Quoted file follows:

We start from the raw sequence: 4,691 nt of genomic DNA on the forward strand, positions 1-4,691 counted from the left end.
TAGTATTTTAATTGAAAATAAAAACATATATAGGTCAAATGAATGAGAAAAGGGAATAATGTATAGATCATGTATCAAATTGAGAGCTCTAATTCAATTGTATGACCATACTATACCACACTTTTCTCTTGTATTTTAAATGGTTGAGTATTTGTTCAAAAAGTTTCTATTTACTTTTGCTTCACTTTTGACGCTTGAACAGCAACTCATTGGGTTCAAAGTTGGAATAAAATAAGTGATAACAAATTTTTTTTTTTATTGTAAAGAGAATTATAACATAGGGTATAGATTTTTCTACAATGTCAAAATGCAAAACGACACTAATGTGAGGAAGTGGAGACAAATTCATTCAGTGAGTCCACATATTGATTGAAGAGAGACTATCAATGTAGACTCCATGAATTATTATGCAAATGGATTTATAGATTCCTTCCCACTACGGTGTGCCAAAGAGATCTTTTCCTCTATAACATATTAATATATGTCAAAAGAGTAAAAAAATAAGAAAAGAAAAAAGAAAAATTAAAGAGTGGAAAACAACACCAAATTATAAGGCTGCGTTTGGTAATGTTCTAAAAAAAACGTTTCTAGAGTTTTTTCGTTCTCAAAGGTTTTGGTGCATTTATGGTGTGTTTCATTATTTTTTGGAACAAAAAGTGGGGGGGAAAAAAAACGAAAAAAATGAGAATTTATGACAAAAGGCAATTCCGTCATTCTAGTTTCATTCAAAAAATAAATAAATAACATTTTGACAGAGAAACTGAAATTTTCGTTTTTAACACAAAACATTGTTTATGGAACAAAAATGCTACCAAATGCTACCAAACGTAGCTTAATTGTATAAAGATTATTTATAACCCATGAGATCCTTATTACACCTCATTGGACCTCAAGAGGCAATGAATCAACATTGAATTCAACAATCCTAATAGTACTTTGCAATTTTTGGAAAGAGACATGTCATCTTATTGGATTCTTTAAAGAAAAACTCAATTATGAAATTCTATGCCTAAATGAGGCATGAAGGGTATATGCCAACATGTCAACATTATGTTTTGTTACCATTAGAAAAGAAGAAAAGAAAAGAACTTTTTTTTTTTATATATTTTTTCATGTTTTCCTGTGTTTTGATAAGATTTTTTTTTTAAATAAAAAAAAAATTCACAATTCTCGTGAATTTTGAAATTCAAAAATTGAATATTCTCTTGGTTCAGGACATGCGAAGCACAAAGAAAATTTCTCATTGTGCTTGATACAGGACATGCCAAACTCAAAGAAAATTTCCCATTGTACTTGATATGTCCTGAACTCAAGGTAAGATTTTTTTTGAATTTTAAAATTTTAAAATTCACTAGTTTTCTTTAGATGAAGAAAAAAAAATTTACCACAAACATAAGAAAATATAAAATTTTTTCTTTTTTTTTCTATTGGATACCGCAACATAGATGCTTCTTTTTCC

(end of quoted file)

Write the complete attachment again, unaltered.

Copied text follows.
We start from the raw sequence: 4,691 nt of genomic DNA on the forward strand, positions 1-4,691 counted from the left end.
TAGTATTTTAATTGAAAATAAAAACATATATAGGTCAAATGAATGAGAAAAGGGAATAATGTATAGATCATGTATCAAATTGAGAGCTCTAATTCAATTGTATGACCATACTATACCACACTTTTCTCTTGTATTTTAAATGGTTGAGTATTTGTTCAAAAAGTTTCTATTTACTTTTGCTTCACTTTTGACGCTTGAACAGCAACTCATTGGGTTCAAAGTTGGAATAAAATAAGTGATAACAAATTTTTTTTTTTATTGTAAAGAGAATTATAACATAGGGTATAGATTTTTCTACAATGTCAAAATGCAAAACGACACTAATGTGAGGAAGTGGAGACAAATTCATTCAGTGAGTCCACATATTGATTGAAGAGAGACTATCAATGTAGACTCCATGAATTATTATGCAAATGGATTTATAGATTCCTTCCCACTACGGTGTGCCAAAGAGATCTTTTCCTCTATAACATATTAATATATGTCAAAAGAGTAAAAAAATAAGAAAAGAAAAAAGAAAAATTAAAGAGTGGAAAACAACACCAAATTATAAGGCTGCGTTTGGTAATGTTCTAAAAAAAACGTTTCTAGAGTTTTTTCGTTCTCAAAGGTTTTGGTGCATTTATGGTGTGTTTCATTATTTTTTGGAACAAAAAGTGGGGGGGAAAAAAAACGAAAAAAATGAGAATTTATGACAAAAGGCAATTCCGTCATTCTAGTTTCATTCAAAAAATAAATAAATAACATTTTGACAGAGAAACTGAAATTTTCGTTTTTAACACAAAACATTGTTTATGGAACAAAAATGCTACCAAATGCTACCAAACGTAGCTTAATTGTATAAAGATTATTTATAACCCATGAGATCCTTATTACACCTCATTGGACCTCAAGAGGCAATGAATCAACATTGAATTCAACAATCCTAATAGTACTTTGCAATTTTTGGAAAGAGACATGTCATCTTATTGGATTCTTTAAAGAAAAACTCAATTATGAAATTCTATGCCTAAATGAGGCATGAAGGGTATATGCCAACATGTCAACATTATGTTTTGTTACCATTAGAAAAGAAGAAAAGAAAAGAACTTTTTTTTTTTATATATTTTTTCATGTTTTCCTGTGTTTTGATAAGATTTTTTTTTTAAATAAAAAAAAAATTCACAATTCTCGTGAATTTTGAAATTCAAAAATTGAATATTCTCTTGGTTCAGGACATGCGAAGCACAAAGAAAATTTCTCATTGTGCTTGATACAGGACATGCCAAACTCAAAGAAAATTTCCCATTGTACTTGATATGTCCTGAACTCAAGGTAAGATTTTTTTTGAATTTTAAAATTTTAAAATTCACTAGTTTTCTTTAGATGAAGAAAAAAAAATTTACCACAAACATAAGAAAATATAAAATTTTTTCTTTTTTTTTCTATTGGATACCGCAACATAGATGCTTCTTTTTCC